|Bosch Timing Advancer for Heinkel Car Engine|
This little item controls the timing advance on the Heinkel engine. I don’t know what to call it; a timing governor, and timing advancer? I’ll just call it a timing advancer for now.
I had a few of these floating around for my parts engine. They were all pretty rusty looking, and were perfect candidates for restoration.
|Rusty Bosch Advancer (top) and Siba (I think) bottom|
Here’s how I think they work:
The little “arms” are weights on pivots, which are held close to the cam by a set of springs. As the engine turns faster these arms pop out through centrifugal force, which rotate the cam in the middle to advance the timing of the engine.
Here’s how I restored it:
I dropped the whole thing in my electrolysis setup (you can read about electrolysis here). A few hours later most of the junk was off of it. I used a Dremel buff to remove most of the dirt and rust, then stuck it back in the electrolysis vat for a few hours.
|Bosch Advancer (bottom) after Electrolysis|
After the last electrolysis session everything was loose enough so that I could actually take it apart. The arm weights are held on with clips that were easy enough to pull off. The cam is held on with a clip and a couple of spacers. All three of these have to be removed in order to pull all of the parts off of the base plate.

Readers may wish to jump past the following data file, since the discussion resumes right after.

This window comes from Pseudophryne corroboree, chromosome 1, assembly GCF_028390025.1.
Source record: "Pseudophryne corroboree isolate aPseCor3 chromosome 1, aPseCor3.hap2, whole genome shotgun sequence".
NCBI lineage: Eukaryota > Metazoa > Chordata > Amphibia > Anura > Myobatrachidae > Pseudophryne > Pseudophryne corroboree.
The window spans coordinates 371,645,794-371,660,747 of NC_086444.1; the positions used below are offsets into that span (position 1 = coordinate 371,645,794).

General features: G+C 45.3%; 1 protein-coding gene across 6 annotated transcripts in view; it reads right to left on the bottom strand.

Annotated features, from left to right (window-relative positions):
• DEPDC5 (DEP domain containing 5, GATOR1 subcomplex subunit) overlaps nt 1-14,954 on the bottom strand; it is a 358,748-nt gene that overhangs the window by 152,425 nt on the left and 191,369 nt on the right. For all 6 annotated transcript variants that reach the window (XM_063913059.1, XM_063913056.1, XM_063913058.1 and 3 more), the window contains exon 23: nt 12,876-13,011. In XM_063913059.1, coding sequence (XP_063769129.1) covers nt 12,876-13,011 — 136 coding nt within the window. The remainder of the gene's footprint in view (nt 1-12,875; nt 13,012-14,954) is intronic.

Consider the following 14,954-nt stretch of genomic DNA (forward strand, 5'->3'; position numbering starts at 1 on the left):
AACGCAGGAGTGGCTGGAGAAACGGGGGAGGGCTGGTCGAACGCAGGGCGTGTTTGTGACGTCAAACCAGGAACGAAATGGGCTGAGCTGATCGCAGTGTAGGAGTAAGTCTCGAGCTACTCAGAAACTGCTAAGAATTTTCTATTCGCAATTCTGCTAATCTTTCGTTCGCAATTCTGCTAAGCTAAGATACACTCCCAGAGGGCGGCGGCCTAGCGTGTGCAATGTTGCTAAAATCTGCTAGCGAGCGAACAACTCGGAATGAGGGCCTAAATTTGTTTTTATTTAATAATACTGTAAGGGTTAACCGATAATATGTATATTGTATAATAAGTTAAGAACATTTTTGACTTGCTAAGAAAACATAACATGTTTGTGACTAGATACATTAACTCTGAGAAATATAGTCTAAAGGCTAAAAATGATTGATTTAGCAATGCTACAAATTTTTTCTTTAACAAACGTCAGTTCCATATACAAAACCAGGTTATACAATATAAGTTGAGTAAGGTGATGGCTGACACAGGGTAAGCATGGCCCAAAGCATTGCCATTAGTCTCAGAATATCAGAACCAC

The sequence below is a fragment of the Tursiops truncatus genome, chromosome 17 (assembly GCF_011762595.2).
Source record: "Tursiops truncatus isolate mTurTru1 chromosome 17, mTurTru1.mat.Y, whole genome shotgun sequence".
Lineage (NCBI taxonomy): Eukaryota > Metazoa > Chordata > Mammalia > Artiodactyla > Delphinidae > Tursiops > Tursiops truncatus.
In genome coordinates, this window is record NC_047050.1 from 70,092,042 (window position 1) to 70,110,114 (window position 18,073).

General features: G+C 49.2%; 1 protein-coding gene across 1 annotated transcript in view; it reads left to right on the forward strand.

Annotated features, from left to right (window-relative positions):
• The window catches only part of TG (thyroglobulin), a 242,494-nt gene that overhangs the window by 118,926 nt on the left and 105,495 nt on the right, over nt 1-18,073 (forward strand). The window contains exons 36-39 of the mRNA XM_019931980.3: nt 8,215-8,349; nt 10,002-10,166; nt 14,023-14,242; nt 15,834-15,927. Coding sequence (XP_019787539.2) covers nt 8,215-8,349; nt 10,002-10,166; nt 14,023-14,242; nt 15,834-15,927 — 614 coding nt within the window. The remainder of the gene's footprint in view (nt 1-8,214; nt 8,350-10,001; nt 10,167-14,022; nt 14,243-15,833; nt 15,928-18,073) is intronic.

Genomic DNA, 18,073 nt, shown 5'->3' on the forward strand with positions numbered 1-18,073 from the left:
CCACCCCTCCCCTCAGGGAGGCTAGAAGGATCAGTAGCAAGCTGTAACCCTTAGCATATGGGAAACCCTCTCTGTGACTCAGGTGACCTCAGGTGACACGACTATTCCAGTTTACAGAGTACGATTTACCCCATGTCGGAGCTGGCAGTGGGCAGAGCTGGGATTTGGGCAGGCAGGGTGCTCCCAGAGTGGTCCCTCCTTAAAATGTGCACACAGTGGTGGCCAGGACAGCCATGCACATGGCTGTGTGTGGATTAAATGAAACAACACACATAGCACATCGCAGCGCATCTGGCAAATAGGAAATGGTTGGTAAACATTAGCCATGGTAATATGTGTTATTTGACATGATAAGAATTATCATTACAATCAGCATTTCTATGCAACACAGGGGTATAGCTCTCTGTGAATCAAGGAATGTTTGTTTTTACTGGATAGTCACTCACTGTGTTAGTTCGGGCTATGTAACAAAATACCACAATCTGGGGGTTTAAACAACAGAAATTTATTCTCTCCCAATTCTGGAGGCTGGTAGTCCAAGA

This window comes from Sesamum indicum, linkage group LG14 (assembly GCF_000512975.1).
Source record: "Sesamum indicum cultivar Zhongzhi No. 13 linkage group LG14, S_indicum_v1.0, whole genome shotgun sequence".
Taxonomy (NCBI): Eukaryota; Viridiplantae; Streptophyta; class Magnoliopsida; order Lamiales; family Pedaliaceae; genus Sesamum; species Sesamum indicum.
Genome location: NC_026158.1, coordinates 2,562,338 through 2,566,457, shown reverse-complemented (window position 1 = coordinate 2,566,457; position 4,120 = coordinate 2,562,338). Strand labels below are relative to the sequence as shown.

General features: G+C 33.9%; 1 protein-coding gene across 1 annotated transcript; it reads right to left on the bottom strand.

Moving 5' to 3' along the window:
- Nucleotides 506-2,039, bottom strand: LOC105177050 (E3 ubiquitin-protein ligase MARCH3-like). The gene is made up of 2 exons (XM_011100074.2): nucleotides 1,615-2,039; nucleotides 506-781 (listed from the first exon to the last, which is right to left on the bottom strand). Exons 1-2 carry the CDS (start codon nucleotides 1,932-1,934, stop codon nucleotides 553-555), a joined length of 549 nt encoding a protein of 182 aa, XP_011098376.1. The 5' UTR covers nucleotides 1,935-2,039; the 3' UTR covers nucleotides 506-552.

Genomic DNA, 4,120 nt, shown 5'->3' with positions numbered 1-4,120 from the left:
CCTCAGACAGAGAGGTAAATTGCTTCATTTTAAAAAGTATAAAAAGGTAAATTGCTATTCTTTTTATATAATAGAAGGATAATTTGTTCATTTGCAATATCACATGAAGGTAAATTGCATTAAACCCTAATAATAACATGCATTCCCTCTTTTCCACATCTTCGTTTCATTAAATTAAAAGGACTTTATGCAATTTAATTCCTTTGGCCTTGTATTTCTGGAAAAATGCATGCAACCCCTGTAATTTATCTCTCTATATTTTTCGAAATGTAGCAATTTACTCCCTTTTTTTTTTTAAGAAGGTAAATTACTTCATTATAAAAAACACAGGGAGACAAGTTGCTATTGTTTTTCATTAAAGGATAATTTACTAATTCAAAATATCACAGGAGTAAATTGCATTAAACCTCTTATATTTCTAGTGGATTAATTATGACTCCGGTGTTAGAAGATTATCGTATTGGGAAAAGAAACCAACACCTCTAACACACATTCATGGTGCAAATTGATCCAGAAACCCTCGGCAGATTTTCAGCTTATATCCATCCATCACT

|Timing Advancer Parts|
An extremely thin insulating washer is under each arm. It seems less important that they are insulating washers than that they reduce friction by keeping the weights from scraping on the base plate. These little washers are not obtainable from the club or from the hardware store, so I had to make my own (since mine were missing).
I received a flash drive in a little case at a trade show. The plastic cover of the case was a nice thickness for what I wanted, so I made a couple of washers from that.
I decided to replace the springs as well. Bosch springs are available from the German Club. If you have a Siba setup, the advance and the springs are different. The spring tension affects the timing, so if your Siba springs are missing or rusty you may have to buy a used advancer or see if you can find springs elsewhere.
The final piece to evaluate is the cam itself. It should be smooth and not pitted. Since mine was rusty and I removed the rust, I had a rough surface remaining. A smooth surface is important so you don’t prematurely wear out the piece on the points that rubs against the cam.
I lightly sanded mine with a scotch pad just in case there were any edges that could contribute to wearing off the plastic points piece. I’ll keep an eye on it. The alternative I considered was to fill the gabs with epoxy.
That’s it. Hard to believe such a little piece could play such an important role in the performance of your engine.
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